What does signed mean in C? I have this table to show:

enter image description here

This says signed char 128 to +127. 128 is also a positive integer, so how can this be something like +128 to +127? Or do 128 and +127 have different meanings? I am referring to the book Apress Beginning C.

  • 4
    The table is just missing minus signs. There should be a minus sign before the first number in each range of values. – David Schwartz Nov 25 '12 at 17:53
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    Thanks everyone, +1 to everybody here, I was sure there was something wrong with the book – Hello World Nov 25 '12 at 17:56

A signed integer can represent negative numbers; unsigned cannot.

Signed integers have undefined behavior if they overflow, while unsigned integers wrap around using modulo.

Note that that table is incorrect. First off, it's missing the - signs (such as -128 to +127). Second, the standard does not guarantee that those types must fall within those ranges.


By default, numerical values in C are signed, which means they can be both negative and positive. Unsigned values on the other hand, don't allow negative numbers.

Because it's all just about memory, in the end all the numerical values are stored in binary. A 32 bit unsigned integer can contain values from all binary 0s to all binary 1s. When it comes to 32 bit signed integer, it means one of its bits (most significant) is a flag, which marks the value to be positive or negative. So, it's the interpretation issue, which tells that value is signed.

Positive signed values are stored the same way as unsigned values, but negative numbers are stored using two's complement method.

If you want to write negative value in binary, first write positive number, next invert all the bits and last add 1. When a negative value in two's complement is added to a positive number of the same magnitude, the result will be 0.

In the example below lets deal with 8-bit numbers, because it'll be simple to inspect:

positive 95: 01011111
negative 95: 10100000 + 1 = 10100001 [positive 161]
          0: 01011111 + 10100001 = 100000000
                                    |_______ as we're dealing with 8bit numbers,
                                             the 8 bits which means results in 0

The table is missing the minuses. The range of signed char is -128 to +127; likewise for the other types on the table.

  • That's where I got confused, It's the apress book am referring to – Hello World Nov 25 '12 at 17:54

It was a typo in the book; signed char goes from -128 to 127.

Signed integers are stored using the two's complement representation, in which the first bit is used to indicate the sign.

In C, chars are just 8 bit integers. This means that they can go from -(2^7) to 2^7 - 1. That's because we use the 7 last bits for the number and the first bit for the sign. 0 means positive and 1 means negative (in two's complement representation).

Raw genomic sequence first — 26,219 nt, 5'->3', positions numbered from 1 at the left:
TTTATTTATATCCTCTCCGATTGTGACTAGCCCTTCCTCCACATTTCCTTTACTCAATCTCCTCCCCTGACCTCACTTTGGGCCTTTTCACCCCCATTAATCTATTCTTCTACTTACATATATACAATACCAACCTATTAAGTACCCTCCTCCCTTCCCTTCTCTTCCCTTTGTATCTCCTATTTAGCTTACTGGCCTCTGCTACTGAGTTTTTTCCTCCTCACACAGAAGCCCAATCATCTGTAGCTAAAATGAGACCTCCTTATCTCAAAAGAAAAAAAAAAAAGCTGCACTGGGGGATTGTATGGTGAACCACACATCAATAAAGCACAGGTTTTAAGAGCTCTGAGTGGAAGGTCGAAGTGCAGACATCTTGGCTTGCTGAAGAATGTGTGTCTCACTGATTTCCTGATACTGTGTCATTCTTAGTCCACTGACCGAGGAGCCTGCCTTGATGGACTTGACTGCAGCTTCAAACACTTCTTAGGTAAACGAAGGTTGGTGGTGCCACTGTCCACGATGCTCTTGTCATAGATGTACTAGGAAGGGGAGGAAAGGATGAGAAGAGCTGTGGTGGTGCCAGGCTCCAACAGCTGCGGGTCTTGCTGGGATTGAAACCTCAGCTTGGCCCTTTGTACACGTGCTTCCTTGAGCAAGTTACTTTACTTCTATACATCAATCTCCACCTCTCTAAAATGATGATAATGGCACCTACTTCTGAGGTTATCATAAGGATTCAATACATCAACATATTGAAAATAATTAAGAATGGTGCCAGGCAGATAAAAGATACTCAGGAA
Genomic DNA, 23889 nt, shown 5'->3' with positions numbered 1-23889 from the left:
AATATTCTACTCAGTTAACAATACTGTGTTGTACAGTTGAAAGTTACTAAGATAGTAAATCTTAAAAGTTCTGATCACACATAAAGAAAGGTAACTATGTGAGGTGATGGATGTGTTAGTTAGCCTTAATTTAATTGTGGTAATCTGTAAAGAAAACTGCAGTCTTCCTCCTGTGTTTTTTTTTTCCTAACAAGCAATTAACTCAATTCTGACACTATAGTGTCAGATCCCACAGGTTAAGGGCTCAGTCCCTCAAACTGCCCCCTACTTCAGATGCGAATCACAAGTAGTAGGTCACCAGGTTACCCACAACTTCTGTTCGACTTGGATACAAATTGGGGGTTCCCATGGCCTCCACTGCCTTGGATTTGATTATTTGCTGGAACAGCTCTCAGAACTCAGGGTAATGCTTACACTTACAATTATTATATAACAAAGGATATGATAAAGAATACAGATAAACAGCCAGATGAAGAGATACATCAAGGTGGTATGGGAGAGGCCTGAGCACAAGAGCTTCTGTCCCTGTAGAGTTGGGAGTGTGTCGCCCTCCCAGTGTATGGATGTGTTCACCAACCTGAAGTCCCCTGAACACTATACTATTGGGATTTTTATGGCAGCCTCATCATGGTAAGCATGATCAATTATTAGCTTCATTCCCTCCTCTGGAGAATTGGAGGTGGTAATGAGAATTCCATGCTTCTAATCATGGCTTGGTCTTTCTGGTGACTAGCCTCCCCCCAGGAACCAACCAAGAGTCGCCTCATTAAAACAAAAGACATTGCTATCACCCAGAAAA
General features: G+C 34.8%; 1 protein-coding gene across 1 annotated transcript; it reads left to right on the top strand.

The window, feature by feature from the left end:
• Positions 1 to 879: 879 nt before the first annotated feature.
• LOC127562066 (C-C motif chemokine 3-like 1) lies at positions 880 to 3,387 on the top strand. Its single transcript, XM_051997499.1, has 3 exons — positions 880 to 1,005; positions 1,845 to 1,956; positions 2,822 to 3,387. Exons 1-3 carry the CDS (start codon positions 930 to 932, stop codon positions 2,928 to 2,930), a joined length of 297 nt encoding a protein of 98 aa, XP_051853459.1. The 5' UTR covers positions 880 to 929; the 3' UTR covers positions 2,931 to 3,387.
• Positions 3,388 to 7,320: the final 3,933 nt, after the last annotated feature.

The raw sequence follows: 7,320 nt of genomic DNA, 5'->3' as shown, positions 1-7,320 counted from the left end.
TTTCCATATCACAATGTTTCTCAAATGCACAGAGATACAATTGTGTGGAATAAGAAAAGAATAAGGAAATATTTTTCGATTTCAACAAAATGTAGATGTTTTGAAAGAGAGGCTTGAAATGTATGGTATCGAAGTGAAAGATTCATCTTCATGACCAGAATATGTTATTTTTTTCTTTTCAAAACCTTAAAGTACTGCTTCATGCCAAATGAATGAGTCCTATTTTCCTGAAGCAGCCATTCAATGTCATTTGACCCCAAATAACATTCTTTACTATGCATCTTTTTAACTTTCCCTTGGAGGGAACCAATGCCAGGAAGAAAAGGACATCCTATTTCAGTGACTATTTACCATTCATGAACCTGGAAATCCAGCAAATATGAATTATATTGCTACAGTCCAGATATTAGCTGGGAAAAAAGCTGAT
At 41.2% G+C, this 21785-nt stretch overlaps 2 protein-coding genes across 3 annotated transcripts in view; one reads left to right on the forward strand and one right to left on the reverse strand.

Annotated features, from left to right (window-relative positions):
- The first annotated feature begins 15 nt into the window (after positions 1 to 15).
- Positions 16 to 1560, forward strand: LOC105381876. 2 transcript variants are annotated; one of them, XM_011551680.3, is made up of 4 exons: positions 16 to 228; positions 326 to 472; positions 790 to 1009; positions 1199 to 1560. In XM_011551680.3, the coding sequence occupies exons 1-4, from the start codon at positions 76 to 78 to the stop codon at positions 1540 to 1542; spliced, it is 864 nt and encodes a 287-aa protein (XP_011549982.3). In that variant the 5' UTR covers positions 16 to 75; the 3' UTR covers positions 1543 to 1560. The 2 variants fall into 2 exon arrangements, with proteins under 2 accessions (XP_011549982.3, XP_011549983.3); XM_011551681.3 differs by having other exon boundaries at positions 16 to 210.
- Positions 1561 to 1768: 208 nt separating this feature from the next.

• The biggest positive 7 bit number is (01111111)b = 2^7 - 1 = 127.
  • The smallest negative 7 bit number is (11111111)b = -128
    (because 11111111 is the two's complement of 10000000 = 2^7 = 128).

Unsigned chars don't have signs so they can use all the 8 bits. Going from (00000000)b = 0 to (11111111)b = 255.


Signed numbers are those that have either + or - appended with them. E.g +2 and -6 are signed numbers. Signed Numbers can store both positive and negative numbers thats why they have bigger range. i.e -32768 to 32767

Unsigned numbers are simply numbers with no sign with them. they are always positive. and their range is from 0 to 65535.

Hope it helps

  • 2
    Signed Numbers can store both positive and negative numbers thats why they have bigger range. i.e -32768 to 32767 No, they do not have a bigger range. They have a different range. That's why your unsigned short goes all the way up to 65535. – Lightness Races in Orbit Nov 25 '12 at 18:58

Signed usually means the number has a + or - symbol in front of it. This means that unsigned int, unsigned shorts, etc cannot be negative.

  • What is an unsigned double/float? – Lightness Races in Orbit Nov 25 '12 at 18:57
  • Well it's a little more involved than that. For one thing, there is no such thing as an unsigned double/float. – Lightness Races in Orbit Nov 26 '12 at 10:03

Nobody mentioned this, but range of int in table is wrong: it is

-2^(31) to 2^(31)-1


-2,147,483,648 to 2,147,483,647

A signed integer can have both negative and positive values. While a unsigned integer can only have positive values.

For signed integers using two's complement , which is most commonly used, the range is (depending on the bit width of the integer):

char s -> range -128-127

Where a unsigned char have the range:

unsigned char s -> range 0-255


First, your table is wrong... negative numbers are missing. Refering to the type char.... you can represent at all 256 possibilities as char has one byte means 2^8. So now you have two alternatives to set ur range. either from -128 to +128 or 0 to 255. The first one is a signed char the second a unsigned char. If you using integers be aware what kind of operation system u are using. 16 bit ,32 bit or 64 bit. Int (16 bit,32 bit,64 bit). char has always just 8 bit value.

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